Have you ever met anyone who for whatever reason just doesn’t like you? There’s a producer for one of the national early morning news shows like that. At least I think she doesn’t like me. I always sense when she glances at me that she’s feeling a combination of boredom and disgust. It’s unsettling.
And I was already unsettled today. I thought I put on a suit this morning until I looked down during my subway ride and realized that my jacket didn’t match my trousers.
I have no excuse. I mean, I was at dinner last night with publicists at Pera, but it wasn’t such a late night that I shouldn’t have been able to see in the morning.
Believe it or not, business attire is required at the offices of Lebhar-Friedman, Nation’s Restaurant News’ parent company, but not between Memorial Day and Labor Day, when business casual is permitted.
At any time of year it’s okay not to wear a suit — trousers and a sportcoat are fine — and wearing a suit jacket instead of a sportcoat is really just a minor faux pas in this modern era, as long as you look like you did it on purpose.
But I was wearing two different patterns of dark pinstripe. I looked like an idiot.
And I was having lunch at Daniel, which is why I tried to wear a suit in the first place.
I don’t know if Daniel actually enforces a jackets-for-gentelmen dress code, and at any rate I’m pretty sure they’d let me slide at a press luncheon in the private dining room, which is where I was eating. But it seems wrong to walk into Daniel without wearing a jacket.
Then again, it also seems wrong — indeed it is wrong — to go to a press function looking like an idiot.
I didn’t see that I had much of a choice, though; I don’t have an off-the-rack-shaped body. So I went to Daniel in my mismatched suit, resolving to stand in the shadows or shift around confusingly to keep people from noticing that I didn’t match.
Of course no one said anything, but that producer who hates me was there. She didn’t arrive until right before we were being seated, though, so I’m just going to go ahead and assume she didn’t notice.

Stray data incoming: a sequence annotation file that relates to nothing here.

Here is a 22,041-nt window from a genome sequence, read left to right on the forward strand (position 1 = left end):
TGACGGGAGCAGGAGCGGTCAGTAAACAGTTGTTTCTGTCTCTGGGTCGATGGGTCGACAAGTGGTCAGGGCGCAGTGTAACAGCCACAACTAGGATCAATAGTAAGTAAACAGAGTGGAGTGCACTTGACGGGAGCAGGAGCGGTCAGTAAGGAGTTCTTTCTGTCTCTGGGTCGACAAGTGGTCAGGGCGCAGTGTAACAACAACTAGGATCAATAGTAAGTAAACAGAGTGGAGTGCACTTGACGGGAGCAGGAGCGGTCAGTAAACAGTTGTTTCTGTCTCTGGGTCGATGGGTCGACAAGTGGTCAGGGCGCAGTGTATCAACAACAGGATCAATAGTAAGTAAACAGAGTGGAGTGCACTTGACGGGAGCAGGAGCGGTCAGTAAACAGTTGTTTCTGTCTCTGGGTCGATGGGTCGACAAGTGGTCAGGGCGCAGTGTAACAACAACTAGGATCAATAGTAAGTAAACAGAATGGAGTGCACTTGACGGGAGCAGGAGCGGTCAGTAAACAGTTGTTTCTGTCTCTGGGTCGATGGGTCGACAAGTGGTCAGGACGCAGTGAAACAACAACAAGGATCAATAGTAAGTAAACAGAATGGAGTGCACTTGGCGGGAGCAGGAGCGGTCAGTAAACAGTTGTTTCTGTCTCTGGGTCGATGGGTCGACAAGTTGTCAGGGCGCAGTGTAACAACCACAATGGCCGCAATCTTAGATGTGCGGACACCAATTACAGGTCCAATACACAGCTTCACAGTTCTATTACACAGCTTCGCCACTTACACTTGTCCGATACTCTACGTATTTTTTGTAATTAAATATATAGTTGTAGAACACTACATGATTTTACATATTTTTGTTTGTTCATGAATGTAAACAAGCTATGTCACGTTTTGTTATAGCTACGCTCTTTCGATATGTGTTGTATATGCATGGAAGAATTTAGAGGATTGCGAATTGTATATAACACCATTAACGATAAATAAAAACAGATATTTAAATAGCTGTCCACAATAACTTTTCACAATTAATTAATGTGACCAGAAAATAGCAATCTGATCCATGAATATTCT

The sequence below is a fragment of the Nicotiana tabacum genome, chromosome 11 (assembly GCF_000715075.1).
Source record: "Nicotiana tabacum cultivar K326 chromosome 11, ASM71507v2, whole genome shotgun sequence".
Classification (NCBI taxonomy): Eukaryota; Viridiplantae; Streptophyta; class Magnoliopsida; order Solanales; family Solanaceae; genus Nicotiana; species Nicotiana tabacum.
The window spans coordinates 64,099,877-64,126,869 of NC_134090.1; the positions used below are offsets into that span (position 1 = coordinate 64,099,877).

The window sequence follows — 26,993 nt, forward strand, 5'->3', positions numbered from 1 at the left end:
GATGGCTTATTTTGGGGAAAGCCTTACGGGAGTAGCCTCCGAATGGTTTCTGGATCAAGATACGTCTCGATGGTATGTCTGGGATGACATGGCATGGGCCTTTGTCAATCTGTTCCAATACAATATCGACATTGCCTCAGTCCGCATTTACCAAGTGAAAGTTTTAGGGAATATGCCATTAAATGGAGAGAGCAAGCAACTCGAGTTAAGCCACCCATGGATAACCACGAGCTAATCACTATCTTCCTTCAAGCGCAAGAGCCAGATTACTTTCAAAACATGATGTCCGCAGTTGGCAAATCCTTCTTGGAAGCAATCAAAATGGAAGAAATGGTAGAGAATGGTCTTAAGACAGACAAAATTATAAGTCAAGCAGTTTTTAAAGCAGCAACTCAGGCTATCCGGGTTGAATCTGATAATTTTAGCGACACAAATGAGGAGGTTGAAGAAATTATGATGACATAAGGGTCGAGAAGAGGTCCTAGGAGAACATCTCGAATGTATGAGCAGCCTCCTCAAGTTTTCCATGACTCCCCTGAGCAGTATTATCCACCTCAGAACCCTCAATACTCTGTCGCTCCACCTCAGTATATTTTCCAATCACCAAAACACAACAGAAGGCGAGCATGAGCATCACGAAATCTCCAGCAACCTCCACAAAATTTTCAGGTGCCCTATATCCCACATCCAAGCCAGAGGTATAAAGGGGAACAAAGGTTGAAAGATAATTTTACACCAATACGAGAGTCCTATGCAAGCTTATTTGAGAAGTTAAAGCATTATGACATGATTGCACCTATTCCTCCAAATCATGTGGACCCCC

We were at lunch to enjoy the food of Gavin Kaysen, the young chef — just six years out of culinary school — of El Bizcocho at the Rancho Bernardo Inn in San Diego, who was visiting. Gavin's also one of Food & Wine magazine’s ten "Best New Chefs” this year, so I’ll be seeing him soon in Aspen anyway.
He represented the United States in the most recent Bocuse D’Or competition, which is what most people who follow such things consider to be the most rigorous culinary competition in the world. Gavin spent a year preparing for the competition, as one does, and came in 14th out of 24, which isn’t bad at all, especially, Gavin said, considering what happened during the competition.
Obviously I asked him what he meant, and he told the story of their French assistant, "Kevin,” (Gavin’s eyes narrowed), who inexplicably ate the chicken wings that were to garnish one of Gavin’s plates, something that Gavin didn’t notice until it was time for the plates to go out.
Gavin asked what happened to the wings and Kevin simply said he ate them, with no explanation or expression of concern:
"I ate them."
Here’s what we ate for lunch at Daniel:
Grilled hamachi with mango, fennel purée and ponzu vinaigrette
From Daniel Boulud:
Slow-baked halibut peas à la Française, potato confit, herb beurre blanc
Lamb loin, zucchini flower, eggplant caponata and wild arugula
Berry fruit soups, followed by an assortment of chocolate desserts, which of course were followed by his famous madeleines.